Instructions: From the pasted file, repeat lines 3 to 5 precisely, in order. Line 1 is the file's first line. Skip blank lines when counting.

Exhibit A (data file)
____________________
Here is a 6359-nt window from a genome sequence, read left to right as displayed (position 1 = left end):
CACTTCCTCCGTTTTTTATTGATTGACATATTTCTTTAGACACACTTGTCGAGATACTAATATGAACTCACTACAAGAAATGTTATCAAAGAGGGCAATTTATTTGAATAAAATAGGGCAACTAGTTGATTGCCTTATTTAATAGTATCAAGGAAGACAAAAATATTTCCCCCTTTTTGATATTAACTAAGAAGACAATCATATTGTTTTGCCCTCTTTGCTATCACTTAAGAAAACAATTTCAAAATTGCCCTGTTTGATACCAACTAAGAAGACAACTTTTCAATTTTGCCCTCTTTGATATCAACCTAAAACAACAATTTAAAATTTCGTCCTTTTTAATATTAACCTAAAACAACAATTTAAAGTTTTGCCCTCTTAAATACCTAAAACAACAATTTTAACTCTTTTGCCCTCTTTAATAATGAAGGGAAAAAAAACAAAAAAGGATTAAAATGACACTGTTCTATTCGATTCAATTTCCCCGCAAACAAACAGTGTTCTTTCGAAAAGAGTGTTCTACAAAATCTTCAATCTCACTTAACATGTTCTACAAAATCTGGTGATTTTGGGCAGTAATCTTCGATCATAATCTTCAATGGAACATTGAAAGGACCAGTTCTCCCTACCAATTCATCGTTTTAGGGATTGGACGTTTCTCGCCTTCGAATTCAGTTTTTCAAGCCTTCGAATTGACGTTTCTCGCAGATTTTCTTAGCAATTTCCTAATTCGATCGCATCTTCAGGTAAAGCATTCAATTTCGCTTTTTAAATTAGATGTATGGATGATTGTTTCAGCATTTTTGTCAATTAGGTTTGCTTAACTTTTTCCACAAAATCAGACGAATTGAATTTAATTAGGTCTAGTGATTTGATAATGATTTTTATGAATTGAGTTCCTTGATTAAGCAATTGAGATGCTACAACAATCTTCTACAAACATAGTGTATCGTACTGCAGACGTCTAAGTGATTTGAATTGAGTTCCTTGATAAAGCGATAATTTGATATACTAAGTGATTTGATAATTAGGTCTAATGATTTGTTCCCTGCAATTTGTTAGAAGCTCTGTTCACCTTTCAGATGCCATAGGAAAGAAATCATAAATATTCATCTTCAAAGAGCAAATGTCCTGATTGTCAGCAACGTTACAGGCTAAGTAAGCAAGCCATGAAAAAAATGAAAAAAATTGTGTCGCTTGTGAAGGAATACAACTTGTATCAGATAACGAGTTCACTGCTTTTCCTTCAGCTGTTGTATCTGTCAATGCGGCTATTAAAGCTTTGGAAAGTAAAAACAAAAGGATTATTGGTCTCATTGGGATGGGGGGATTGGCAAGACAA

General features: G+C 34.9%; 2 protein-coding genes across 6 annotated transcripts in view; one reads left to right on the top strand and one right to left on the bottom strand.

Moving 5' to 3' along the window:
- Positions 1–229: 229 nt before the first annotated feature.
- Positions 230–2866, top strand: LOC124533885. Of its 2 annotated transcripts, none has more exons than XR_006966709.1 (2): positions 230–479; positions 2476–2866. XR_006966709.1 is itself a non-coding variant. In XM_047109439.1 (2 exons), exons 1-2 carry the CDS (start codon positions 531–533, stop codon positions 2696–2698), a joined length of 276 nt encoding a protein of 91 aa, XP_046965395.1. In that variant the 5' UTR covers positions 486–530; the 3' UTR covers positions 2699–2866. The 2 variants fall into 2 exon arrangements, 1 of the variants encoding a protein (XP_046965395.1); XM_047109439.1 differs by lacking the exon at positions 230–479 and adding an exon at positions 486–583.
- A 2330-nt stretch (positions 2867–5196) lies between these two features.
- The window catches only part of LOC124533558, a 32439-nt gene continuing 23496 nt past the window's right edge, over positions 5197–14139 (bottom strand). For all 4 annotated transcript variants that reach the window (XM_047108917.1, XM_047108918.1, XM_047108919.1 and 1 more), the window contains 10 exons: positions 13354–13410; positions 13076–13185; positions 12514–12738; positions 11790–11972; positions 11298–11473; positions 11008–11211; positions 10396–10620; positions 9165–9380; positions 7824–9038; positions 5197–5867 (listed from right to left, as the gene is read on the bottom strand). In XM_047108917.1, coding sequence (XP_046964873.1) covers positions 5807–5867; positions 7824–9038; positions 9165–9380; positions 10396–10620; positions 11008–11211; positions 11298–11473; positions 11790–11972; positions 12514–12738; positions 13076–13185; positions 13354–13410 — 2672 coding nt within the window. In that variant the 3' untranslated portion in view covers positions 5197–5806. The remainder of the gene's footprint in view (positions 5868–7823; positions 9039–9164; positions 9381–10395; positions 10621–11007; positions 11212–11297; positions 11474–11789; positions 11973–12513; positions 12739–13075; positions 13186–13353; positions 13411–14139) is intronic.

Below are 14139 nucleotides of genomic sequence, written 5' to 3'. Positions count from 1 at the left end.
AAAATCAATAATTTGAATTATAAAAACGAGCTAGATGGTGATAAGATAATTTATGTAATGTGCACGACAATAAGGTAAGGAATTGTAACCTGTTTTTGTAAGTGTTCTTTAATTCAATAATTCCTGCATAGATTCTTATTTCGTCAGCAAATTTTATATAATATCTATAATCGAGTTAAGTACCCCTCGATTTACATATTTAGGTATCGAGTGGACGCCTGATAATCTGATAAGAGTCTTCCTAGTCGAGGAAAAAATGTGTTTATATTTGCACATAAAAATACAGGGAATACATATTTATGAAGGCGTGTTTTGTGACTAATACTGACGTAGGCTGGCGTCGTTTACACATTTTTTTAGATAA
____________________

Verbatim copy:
General features: G+C 34.9%; 2 protein-coding genes across 6 annotated transcripts in view; one reads left to right on the top strand and one right to left on the bottom strand.

Moving 5' to 3' along the window:
- Positions 1–229: 229 nt before the first annotated feature.